Each year increasing numbers of students with visual impairments and other print disabilities are requesting electronic text, commonly referred to as e-text, versions of books and other print-based media. Whether it be the latest version of a Biology textbook or Homer's the Iliad, finding e-text in a timely manner can be a challenge for educators.
Below are examples of Internet resources for both digital libraries, which contain public domain texts, and subscription-based libraries.
- Selected Sources for Electronic Texts , from the National Library Service for the Blind and Physically Handicapped , is a selected list of sources for electronic text files that are in a variety of formats ranging from plain text to digital audio and digital Braille.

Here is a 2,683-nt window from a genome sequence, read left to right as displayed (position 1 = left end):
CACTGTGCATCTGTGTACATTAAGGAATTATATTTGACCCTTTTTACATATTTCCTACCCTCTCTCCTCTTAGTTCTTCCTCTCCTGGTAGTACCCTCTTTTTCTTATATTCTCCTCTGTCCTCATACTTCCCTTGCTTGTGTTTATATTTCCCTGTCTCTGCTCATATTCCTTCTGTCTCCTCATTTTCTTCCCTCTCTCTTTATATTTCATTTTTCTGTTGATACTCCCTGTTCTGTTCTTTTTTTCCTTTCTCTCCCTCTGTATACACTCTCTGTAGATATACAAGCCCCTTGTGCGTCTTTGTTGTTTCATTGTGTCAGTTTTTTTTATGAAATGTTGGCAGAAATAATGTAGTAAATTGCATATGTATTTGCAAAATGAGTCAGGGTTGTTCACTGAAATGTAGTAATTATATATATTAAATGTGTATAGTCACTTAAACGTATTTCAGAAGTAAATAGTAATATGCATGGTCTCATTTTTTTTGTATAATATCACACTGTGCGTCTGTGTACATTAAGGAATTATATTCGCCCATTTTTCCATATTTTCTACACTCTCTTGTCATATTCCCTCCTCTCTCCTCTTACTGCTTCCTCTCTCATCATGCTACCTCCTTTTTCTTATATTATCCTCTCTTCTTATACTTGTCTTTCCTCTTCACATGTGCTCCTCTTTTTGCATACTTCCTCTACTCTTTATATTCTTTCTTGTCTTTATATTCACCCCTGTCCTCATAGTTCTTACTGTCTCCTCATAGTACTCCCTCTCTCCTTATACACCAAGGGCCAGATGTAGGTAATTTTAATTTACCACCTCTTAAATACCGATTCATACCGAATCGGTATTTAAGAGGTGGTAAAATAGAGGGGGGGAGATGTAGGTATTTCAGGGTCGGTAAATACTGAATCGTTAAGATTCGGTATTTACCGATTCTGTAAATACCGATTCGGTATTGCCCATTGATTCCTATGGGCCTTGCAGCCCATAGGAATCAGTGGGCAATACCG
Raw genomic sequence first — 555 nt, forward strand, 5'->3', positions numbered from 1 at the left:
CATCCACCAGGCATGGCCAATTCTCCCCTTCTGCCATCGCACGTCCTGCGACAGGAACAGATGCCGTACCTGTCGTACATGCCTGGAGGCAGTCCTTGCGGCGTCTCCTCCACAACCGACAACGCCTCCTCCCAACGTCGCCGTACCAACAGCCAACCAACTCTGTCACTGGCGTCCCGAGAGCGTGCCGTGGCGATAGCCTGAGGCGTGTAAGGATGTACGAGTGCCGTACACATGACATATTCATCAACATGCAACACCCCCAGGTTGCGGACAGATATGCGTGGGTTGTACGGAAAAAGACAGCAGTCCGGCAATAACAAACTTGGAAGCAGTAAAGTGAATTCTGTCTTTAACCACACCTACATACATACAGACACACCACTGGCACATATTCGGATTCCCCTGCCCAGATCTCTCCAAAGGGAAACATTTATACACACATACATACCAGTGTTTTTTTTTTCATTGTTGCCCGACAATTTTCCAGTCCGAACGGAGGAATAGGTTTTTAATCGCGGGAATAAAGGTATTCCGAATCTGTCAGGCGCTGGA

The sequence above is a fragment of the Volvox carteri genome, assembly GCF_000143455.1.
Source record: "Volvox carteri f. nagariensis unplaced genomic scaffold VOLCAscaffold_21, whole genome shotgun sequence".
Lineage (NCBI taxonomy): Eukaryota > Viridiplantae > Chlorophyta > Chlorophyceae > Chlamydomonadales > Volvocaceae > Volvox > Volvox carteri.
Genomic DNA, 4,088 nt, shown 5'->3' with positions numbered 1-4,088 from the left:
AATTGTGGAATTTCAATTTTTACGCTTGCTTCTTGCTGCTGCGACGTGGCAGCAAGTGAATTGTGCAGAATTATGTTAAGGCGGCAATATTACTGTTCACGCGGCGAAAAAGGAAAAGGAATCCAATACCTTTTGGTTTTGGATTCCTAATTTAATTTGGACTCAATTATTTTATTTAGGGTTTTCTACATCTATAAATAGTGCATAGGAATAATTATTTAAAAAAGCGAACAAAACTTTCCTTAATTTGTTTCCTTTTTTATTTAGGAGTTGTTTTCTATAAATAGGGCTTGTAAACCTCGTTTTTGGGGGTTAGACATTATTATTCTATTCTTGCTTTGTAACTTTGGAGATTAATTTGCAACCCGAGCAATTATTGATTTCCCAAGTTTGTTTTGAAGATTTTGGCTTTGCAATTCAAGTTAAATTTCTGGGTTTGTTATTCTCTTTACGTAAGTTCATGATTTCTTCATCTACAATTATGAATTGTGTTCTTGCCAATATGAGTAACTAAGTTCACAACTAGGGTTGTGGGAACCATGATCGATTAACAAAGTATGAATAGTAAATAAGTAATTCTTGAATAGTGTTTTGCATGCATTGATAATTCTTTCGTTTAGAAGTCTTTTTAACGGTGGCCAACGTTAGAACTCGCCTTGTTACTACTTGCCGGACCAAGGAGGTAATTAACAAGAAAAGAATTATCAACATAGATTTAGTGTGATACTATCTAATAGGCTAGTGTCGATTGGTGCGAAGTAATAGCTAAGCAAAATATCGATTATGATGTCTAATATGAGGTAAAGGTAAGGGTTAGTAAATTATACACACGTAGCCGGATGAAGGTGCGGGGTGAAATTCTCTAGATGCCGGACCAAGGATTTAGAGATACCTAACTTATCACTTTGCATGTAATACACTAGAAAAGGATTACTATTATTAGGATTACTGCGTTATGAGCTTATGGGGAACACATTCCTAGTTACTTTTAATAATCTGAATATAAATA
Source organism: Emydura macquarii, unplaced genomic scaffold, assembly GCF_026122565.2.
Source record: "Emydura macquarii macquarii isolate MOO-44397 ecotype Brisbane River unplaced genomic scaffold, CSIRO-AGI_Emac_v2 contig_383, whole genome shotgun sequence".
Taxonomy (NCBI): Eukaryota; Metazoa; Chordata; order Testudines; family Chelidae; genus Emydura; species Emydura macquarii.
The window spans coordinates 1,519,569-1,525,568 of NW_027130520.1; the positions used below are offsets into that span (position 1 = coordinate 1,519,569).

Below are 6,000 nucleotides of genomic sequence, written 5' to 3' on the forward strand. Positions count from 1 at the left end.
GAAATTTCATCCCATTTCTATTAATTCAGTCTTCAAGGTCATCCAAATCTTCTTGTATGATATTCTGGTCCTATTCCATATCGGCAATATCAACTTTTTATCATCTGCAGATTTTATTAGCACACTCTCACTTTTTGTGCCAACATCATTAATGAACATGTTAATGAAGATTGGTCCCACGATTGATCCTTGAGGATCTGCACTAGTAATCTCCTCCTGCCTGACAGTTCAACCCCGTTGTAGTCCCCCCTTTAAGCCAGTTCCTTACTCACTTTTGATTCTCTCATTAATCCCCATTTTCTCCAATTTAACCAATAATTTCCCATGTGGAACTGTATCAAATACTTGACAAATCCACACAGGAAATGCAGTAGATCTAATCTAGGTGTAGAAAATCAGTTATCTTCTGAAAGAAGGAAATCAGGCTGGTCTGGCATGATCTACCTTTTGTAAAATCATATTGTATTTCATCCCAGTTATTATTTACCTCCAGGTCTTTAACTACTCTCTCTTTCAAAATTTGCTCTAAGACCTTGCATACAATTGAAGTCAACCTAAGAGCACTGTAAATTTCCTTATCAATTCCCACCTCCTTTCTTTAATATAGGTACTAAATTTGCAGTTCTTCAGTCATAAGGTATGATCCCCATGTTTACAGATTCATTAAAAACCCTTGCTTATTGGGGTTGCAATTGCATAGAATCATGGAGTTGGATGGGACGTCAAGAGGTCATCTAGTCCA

- Bookshare.org  is a subscription-based service with over 125 newspapers and magazines and over 26,100 books available for subscribers to download in DAISY or the Braille digital format, BRF.
- Free eBooks by Project Gutenberg  offers over 40,000 free ebooks.
As you search for electronic texts, keep in mind that just because a text is available electronically does not assure that it is in a format that is accessible for people with visual and/or print disabilities. Many states are adopting accessible textbooks laws which include guidelines for acceptable accessible file formats. For more information on this topic visit the AccessIT Knowledge Base article, Which states have accessible textbook laws and what do they say about file formats? 
-  Selected Sources for Electronic Texts
-  National Library Service for the Blind and Physically Handicapped
-  Bookshare.org
-  Free eBooks by Project Gutenberg
-  Which states have accessible textbook laws and what do they say about file formats?